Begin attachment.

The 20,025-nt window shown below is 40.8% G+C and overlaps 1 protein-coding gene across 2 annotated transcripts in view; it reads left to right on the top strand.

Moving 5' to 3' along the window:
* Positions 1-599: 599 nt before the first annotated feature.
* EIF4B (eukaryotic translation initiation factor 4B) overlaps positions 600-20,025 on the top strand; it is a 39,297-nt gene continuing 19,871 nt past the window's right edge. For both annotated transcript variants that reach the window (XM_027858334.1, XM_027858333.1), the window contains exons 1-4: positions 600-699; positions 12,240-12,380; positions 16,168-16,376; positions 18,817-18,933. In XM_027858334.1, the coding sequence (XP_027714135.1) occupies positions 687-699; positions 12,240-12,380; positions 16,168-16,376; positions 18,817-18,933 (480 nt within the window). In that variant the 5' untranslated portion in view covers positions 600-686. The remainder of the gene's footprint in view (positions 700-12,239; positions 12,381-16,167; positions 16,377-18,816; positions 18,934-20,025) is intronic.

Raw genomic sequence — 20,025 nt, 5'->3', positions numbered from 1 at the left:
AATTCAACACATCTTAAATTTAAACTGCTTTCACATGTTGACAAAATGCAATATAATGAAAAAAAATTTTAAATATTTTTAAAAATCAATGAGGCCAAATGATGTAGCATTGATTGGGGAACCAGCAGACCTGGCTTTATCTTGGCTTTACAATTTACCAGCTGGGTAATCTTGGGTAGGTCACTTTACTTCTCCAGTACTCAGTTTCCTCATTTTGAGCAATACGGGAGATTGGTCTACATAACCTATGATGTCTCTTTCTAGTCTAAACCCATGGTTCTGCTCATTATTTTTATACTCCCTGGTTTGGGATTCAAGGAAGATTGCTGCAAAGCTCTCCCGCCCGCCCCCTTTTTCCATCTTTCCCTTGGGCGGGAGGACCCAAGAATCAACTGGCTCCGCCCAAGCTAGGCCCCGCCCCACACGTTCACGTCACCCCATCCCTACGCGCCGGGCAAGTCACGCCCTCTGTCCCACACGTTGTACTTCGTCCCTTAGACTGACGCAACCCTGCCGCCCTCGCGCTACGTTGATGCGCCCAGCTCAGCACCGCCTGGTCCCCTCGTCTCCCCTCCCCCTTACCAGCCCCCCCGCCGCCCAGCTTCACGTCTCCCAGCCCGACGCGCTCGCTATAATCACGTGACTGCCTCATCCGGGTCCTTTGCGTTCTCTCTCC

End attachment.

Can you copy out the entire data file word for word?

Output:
The 20,025-nt window shown below is 40.8% G+C and overlaps 1 protein-coding gene across 2 annotated transcripts in view; it reads left to right on the top strand.

Moving 5' to 3' along the window:
* Positions 1-599: 599 nt before the first annotated feature.
* EIF4B (eukaryotic translation initiation factor 4B) overlaps positions 600-20,025 on the top strand; it is a 39,297-nt gene continuing 19,871 nt past the window's right edge. For both annotated transcript variants that reach the window (XM_027858334.1, XM_027858333.1), the window contains exons 1-4: positions 600-699; positions 12,240-12,380; positions 16,168-16,376; positions 18,817-18,933. In XM_027858334.1, the coding sequence (XP_027714135.1) occupies positions 687-699; positions 12,240-12,380; positions 16,168-16,376; positions 18,817-18,933 (480 nt within the window). In that variant the 5' untranslated portion in view covers positions 600-686. The remainder of the gene's footprint in view (positions 700-12,239; positions 12,381-16,167; positions 16,377-18,816; positions 18,934-20,025) is intronic.

Raw genomic sequence — 20,025 nt, 5'->3', positions numbered from 1 at the left:
AATTCAACACATCTTAAATTTAAACTGCTTTCACATGTTGACAAAATGCAATATAATGAAAAAAAATTTTAAATATTTTTAAAAATCAATGAGGCCAAATGATGTAGCATTGATTGGGGAACCAGCAGACCTGGCTTTATCTTGGCTTTACAATTTACCAGCTGGGTAATCTTGGGTAGGTCACTTTACTTCTCCAGTACTCAGTTTCCTCATTTTGAGCAATACGGGAGATTGGTCTACATAACCTATGATGTCTCTTTCTAGTCTAAACCCATGGTTCTGCTCATTATTTTTATACTCCCTGGTTTGGGATTCAAGGAAGATTGCTGCAAAGCTCTCCCGCCCGCCCCCTTTTTCCATCTTTCCCTTGGGCGGGAGGACCCAAGAATCAACTGGCTCCGCCCAAGCTAGGCCCCGCCCCACACGTTCACGTCACCCCATCCCTACGCGCCGGGCAAGTCACGCCCTCTGTCCCACACGTTGTACTTCGTCCCTTAGACTGACGCAACCCTGCCGCCCTCGCGCTACGTTGATGCGCCCAGCTCAGCACCGCCTGGTCCCCTCGTCTCCCCTCCCCCTTACCAGCCCCCCCGCCGCCCAGCTTCACGTCTCCCAGCCCGACGCGCTCGCTATAATCACGTGACTGCCTCATCCGGGTCCTTTGCGTTCTCTCTCC